Quietly though the advantage goes to private investors
I can remember only one other time when market factors lined up as favorably for gold as they do now and that was in the spring of 2008. There are a great many similarities to gold market dynamics between now and then, but there are also great differences. One of those differences is the huge influx of interest from institutional investors led by hedge funds and big banks. In 2008, institutional interest was light.
Now HSBC, JP Morgan Chase, Bank of America Merrill Lynch, ABN Amro, UBS and Deutsche Bank, PIMCO and Black Rock head a growing list of investment houses that view gold favorably. In what could turn out to be the first among many such announcements, Munich Re, the giant German reinsurer, said it was adding gold to its reserves in the face of negative interest rates. Chief Executive Nikolaus von Bomhard told a news conference, “We are just trying it out, but you can see how serious the situation is."
As we move into the second quarter of 2016, It is becoming increasingly clear that we are experiencing a tale of two gold markets. The one that ended December, 2015 and the one that began January, 2016 – the choppy market action visible on the near term gold chart and the trap door drops on the longer term chart.* Clearly, there was no opposition to the shorts in the paper market prior to January. Gold for the big banks and trading houses was a one-way trade.
Then the psychology at the zero-bound began to exert itself in the financial markets globally. Goldman Sachs has been every bit the naysayer on gold, but it finds itself pretty much a lonely bear. Gold’s choppy upward channel suggests that the bank and hedge fund bulls (and some other big traders) are taking positions on the other side of the market from Goldman. Still others are covering shorts. The battle lines, it seems, are drawn. The bulls for the moment have the ascendancy – all of which prompted me to dust-off an old jpeg some of you might recognize from days past (the golden bull, top of the page).
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Now comes the stirrings of a new financial crisis. Japan and much of Europe have already adopted negative rates. As for the United States, in a speech before the Economic Club of New York Janet Yellen explained (as reported by Financial Times) that "the Fed had little scope to reverse course and stimulate the economy with rate cuts if the U.S. hit the buffers, underlying the need for a gradual tightening of policy. She homed in on risks still brewing in China and the oil market. . . ."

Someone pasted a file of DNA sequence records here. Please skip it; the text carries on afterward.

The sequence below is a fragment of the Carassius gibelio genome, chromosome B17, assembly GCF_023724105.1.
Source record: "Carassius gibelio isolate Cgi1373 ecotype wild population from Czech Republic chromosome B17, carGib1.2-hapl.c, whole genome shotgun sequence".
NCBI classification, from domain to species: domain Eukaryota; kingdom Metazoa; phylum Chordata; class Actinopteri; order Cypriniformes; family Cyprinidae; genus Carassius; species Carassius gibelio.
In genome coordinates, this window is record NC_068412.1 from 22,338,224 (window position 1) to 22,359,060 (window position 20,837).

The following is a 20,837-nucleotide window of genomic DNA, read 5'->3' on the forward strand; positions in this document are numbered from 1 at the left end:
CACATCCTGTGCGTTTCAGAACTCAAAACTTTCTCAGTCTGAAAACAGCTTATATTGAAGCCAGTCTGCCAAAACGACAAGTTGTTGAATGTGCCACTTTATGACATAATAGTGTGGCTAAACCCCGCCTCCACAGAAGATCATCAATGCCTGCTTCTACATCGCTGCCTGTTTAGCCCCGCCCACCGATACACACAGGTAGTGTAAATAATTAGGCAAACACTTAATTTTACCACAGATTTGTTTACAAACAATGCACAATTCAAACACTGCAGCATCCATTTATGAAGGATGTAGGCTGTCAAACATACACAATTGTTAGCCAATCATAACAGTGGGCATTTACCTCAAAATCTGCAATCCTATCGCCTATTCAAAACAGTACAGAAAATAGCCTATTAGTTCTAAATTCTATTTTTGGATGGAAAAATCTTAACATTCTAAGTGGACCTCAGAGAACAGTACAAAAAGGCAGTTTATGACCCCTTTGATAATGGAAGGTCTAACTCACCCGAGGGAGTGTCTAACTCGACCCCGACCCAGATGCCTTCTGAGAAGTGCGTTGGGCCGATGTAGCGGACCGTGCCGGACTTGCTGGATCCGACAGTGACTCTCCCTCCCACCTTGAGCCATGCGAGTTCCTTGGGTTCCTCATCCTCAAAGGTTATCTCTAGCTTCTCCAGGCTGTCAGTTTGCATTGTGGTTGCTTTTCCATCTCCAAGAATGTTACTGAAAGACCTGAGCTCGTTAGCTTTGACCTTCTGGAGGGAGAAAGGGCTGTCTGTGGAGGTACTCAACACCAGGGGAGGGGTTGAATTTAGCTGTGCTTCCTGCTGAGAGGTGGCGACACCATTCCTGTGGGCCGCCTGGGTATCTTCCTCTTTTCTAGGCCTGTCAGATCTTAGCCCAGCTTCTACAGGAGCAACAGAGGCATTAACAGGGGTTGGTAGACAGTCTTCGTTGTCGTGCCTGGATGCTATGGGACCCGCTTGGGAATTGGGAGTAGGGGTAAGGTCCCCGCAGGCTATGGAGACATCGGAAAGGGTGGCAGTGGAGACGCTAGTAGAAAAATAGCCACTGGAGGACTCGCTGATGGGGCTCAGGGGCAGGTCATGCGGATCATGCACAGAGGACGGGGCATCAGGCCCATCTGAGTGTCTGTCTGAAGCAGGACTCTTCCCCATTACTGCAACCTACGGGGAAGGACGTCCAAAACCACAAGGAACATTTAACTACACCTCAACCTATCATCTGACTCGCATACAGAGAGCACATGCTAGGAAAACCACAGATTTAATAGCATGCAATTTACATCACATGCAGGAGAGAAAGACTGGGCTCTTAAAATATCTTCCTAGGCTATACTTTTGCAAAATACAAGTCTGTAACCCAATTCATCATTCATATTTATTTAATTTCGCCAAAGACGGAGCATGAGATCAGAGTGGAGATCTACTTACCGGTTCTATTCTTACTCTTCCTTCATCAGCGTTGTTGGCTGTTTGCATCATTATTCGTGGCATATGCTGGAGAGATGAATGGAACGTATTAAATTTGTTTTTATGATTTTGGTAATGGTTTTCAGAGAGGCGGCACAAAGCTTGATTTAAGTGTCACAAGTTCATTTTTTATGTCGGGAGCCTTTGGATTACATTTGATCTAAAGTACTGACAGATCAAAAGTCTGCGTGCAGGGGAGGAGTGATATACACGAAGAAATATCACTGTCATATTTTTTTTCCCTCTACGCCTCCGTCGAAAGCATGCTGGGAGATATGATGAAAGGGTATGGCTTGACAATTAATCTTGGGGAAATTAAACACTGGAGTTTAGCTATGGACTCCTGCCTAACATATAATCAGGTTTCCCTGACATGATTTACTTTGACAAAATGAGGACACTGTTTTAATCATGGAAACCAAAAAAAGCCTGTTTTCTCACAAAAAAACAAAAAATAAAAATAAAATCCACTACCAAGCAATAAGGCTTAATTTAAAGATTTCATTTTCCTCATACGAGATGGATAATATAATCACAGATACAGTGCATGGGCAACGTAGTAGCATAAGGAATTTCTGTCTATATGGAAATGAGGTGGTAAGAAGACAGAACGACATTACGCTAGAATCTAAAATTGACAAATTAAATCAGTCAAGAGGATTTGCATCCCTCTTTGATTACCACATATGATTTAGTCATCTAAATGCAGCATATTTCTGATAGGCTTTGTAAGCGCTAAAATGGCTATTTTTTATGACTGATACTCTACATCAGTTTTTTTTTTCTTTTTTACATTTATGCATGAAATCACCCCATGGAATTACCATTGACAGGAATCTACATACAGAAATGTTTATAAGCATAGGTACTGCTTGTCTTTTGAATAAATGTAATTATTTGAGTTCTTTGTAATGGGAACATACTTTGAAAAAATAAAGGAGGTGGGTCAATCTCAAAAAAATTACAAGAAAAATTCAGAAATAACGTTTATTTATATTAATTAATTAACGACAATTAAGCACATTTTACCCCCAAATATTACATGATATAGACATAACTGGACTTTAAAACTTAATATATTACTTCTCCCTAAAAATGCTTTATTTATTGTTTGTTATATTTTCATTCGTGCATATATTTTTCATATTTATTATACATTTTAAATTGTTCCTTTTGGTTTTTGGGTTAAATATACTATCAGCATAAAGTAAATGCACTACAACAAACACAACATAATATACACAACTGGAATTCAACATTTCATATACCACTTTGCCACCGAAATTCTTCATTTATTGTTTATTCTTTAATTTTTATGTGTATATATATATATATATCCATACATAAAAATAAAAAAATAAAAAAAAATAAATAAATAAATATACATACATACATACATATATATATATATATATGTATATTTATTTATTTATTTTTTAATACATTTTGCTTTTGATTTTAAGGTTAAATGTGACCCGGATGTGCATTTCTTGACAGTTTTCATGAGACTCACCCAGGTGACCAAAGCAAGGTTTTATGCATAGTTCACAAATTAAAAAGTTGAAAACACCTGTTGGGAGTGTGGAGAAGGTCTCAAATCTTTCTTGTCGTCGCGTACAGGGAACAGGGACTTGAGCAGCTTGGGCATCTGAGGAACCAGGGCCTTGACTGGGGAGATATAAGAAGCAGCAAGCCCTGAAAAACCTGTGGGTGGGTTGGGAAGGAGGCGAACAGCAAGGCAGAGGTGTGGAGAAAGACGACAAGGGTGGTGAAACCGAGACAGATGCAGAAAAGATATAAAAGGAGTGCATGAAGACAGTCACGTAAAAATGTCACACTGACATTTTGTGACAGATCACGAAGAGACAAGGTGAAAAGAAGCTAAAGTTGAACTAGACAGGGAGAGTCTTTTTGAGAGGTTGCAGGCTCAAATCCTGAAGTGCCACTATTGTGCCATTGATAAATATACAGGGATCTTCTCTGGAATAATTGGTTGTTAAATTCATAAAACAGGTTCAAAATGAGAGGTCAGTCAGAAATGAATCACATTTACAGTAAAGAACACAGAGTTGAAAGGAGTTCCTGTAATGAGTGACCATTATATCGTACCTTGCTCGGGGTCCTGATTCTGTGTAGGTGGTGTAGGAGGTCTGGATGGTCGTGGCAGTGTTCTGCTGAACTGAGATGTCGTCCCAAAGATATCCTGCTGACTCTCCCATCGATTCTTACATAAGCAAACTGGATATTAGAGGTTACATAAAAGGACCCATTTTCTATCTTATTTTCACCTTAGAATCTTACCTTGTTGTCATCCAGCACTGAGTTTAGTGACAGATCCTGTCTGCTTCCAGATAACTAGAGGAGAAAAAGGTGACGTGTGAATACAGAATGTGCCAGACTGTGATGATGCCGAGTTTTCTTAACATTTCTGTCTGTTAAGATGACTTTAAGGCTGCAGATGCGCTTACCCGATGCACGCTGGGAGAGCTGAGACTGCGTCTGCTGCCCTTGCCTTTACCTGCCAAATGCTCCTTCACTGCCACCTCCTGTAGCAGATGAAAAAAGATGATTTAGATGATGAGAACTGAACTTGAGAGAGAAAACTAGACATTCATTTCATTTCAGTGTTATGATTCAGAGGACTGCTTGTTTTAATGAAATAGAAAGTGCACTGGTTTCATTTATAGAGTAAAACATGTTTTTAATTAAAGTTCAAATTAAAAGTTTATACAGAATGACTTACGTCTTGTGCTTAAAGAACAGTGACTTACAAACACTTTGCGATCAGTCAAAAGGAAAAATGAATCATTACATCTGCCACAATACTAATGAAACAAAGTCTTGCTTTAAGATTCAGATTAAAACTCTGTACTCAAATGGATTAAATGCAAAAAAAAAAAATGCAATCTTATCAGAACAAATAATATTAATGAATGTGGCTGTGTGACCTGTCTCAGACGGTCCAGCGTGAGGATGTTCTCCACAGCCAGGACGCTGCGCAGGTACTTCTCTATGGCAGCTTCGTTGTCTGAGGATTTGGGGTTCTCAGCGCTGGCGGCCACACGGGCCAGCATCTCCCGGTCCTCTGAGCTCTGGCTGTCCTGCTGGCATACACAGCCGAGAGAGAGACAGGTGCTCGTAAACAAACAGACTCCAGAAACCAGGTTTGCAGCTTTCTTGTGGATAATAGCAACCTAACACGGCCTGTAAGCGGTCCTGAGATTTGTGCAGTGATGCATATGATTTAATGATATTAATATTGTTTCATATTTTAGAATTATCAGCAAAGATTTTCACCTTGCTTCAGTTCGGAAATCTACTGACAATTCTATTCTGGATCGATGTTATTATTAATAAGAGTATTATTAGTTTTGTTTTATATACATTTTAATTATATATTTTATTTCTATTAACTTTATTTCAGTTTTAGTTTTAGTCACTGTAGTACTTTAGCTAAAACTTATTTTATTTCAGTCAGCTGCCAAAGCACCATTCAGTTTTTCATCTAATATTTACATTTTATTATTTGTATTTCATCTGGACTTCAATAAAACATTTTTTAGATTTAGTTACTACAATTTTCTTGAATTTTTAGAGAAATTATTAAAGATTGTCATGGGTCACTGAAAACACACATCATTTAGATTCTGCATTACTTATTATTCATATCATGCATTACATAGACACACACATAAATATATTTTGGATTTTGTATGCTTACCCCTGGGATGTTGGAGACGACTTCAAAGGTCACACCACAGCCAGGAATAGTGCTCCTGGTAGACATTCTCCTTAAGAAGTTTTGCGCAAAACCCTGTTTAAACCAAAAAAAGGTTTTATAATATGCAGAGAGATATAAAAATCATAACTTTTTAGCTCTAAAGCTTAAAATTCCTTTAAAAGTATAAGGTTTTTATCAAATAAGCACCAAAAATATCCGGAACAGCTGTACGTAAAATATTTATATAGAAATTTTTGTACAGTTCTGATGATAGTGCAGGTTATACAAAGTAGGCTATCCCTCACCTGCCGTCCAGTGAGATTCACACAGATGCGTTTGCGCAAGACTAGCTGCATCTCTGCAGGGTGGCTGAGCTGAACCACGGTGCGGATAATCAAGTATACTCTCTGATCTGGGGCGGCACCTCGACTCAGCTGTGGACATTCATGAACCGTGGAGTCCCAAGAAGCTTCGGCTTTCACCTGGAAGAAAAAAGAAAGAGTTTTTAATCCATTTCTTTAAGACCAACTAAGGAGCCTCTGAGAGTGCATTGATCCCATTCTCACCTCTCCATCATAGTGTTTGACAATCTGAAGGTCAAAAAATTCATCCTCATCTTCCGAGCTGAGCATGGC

In other words, the Fed seemed prepared in December to start a fire in order to give itself the ability to some day put one out. And start a fire they did. The intense negative reaction on the part of emerging countries and global financial markets was enough to force the Fed into a hasty, poorly organized retreat. Out of sheer necessity, and in order to restore some semblance of order in global stock markets, it decided to maintain the status quo. In February, a chastened Janet Yellen testified at a Congressional hearing that the Fed was taking a look at negative rates.
Some strong advice for central banks and funds from the World Gold Council
The usually staid World Gold Council recently gave some strong advice on gold and very low to negative interest rates to global investors including central banks.
"We have entered a new and unprecedented phase in monetary policy. Central banks in Europe and Japan have now implemented Negative Interest Rate Policies (NIRP). The long term effects of these policies are unknown, but we see discouraging side effects: unstable asset price inflation, swelling balance sheets and currency wars to name a few. Amid higher market uncertainty, the price of gold is up by 16% year-to-date – in part due to NIRP. History shows that, in periods of low rates gold returns are typically more than double their long-term average.